As indicated by the draft for the Pentagon’s 2018 Nuclear Posture Review, the U.S. would consider utilizing atomic weapons to react to non-atomic assaults.
While the Pentagon’s proposed approach change recommends the U.S. ought to “only consider the use of nuclear weapons in extreme circumstances to defend the vital interests of the United States or its allies and partners,” large cyber attacks are considered “extreme circumstances.”
After reviewing threats posed by Russia, China, North Korea and Iran, the document reads:
“The United States would only consider the use of nuclear weapons in extreme circumstances to defend the vital interests of the United States, its allies, and partners. Extreme circumstance could include significant non-nuclear strategic attacks. Significant non-nuclear strategic attacks include, but are not limited to, attacks on the U.S., allied, or partner civilian population or infrastructure, and attacks on U.S. or allied nuclear forces, their command and control, or warning and attack assessment capabilities.”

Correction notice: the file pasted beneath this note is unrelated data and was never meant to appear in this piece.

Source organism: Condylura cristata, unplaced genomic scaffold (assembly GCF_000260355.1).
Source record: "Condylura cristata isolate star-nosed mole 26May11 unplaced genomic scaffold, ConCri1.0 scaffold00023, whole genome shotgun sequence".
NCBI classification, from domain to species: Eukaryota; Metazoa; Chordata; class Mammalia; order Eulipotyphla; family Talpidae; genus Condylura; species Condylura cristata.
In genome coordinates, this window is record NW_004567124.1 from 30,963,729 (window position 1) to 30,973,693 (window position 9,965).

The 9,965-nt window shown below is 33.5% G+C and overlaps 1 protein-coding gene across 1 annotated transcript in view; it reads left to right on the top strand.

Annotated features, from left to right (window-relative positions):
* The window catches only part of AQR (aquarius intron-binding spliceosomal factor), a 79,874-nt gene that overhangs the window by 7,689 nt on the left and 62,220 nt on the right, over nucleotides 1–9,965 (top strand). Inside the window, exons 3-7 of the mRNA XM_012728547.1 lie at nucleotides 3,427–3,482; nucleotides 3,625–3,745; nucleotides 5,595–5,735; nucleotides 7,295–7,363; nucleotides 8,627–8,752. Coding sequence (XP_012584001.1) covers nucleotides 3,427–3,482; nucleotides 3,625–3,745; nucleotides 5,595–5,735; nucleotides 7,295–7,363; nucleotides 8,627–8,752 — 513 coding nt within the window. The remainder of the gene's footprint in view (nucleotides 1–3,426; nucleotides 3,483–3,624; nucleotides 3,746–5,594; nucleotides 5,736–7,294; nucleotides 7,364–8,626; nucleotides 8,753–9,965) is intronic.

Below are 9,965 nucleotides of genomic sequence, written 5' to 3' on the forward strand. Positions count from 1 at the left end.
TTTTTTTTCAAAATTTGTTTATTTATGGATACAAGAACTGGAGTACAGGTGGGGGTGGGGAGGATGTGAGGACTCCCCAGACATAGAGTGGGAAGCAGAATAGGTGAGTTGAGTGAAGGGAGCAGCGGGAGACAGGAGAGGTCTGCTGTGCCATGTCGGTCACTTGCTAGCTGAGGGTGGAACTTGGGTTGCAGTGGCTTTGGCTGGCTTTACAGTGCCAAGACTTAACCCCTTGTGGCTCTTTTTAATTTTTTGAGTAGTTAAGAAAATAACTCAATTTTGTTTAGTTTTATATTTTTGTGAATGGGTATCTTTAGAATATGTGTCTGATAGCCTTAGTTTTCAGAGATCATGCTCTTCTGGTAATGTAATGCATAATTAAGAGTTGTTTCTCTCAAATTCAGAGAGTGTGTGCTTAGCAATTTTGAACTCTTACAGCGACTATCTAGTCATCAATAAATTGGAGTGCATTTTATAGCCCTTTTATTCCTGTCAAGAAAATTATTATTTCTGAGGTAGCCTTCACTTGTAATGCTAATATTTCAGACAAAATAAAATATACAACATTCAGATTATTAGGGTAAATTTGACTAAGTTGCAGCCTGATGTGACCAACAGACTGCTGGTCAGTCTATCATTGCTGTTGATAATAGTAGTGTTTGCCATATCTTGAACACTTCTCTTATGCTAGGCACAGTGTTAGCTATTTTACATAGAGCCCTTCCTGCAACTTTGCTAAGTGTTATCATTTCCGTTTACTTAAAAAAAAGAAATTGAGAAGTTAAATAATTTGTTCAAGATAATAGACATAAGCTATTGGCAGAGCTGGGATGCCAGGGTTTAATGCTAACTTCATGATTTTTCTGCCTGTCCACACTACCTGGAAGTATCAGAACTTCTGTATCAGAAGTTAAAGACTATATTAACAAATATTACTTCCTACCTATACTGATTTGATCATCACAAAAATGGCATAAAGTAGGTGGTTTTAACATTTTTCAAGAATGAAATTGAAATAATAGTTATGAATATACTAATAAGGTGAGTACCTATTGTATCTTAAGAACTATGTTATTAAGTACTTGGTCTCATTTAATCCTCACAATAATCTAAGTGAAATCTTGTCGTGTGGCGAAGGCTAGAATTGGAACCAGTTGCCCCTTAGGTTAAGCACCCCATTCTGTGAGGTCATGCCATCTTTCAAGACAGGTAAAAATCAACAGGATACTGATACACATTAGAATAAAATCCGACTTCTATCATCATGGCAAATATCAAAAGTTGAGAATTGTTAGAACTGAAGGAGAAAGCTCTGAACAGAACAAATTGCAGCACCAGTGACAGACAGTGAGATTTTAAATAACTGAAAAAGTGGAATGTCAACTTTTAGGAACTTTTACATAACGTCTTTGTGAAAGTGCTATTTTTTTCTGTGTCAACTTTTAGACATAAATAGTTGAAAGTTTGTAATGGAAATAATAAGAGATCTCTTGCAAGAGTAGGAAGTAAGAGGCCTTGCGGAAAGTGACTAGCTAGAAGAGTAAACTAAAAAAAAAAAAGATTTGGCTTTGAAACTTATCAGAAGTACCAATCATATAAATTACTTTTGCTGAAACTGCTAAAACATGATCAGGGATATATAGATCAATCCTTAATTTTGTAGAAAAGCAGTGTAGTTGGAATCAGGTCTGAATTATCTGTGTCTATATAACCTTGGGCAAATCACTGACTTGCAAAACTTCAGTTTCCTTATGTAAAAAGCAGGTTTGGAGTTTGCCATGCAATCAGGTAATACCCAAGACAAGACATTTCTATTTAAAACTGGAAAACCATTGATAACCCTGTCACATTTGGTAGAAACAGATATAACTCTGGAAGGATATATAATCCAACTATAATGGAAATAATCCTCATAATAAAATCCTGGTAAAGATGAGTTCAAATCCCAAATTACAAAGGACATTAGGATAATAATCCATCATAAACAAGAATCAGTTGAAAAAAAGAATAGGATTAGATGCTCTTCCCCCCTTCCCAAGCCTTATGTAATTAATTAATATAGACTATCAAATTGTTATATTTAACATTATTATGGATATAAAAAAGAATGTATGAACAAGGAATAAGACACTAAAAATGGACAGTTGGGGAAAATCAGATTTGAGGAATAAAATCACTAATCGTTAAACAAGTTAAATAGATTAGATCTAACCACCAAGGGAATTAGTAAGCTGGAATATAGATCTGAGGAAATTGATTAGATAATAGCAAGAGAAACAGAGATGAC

Notice that “cyber attack” isn’t particularly mentioned, yet authorities who requested to stay anonymous disclosed to The New York Times that “extensive digital attacks” could warrant an atomic response.
During the Cold War, nukes ensured commonly guaranteed destruction. That same common guaranteed extinction has been connected to huge scale cyberwar — knock out our energy network, and we will do the same. It stays to be checked whether the danger of nuking a nation for pulling off huge digital attacks would fill in as a hindrance or be the begin of doomsday.
Two weeks ago, President Donald Trump was bragging about having a “much bigger” and “more powerful” nuclear button that North Korean leader Kim Jong Un.
“Almost everything about this radical new policy will blur the line between nuclear and conventional,” Andrew C. Weber, an assistant defence secretary during the Obama administration, told The New York Times. If the draft is adopted as is, the new policy “will make nuclear war a lot more likely.”
The draft, called “pre-decisional” by the Pentagon, is currently being reviewed by the White House. The final version is expected to be released in February.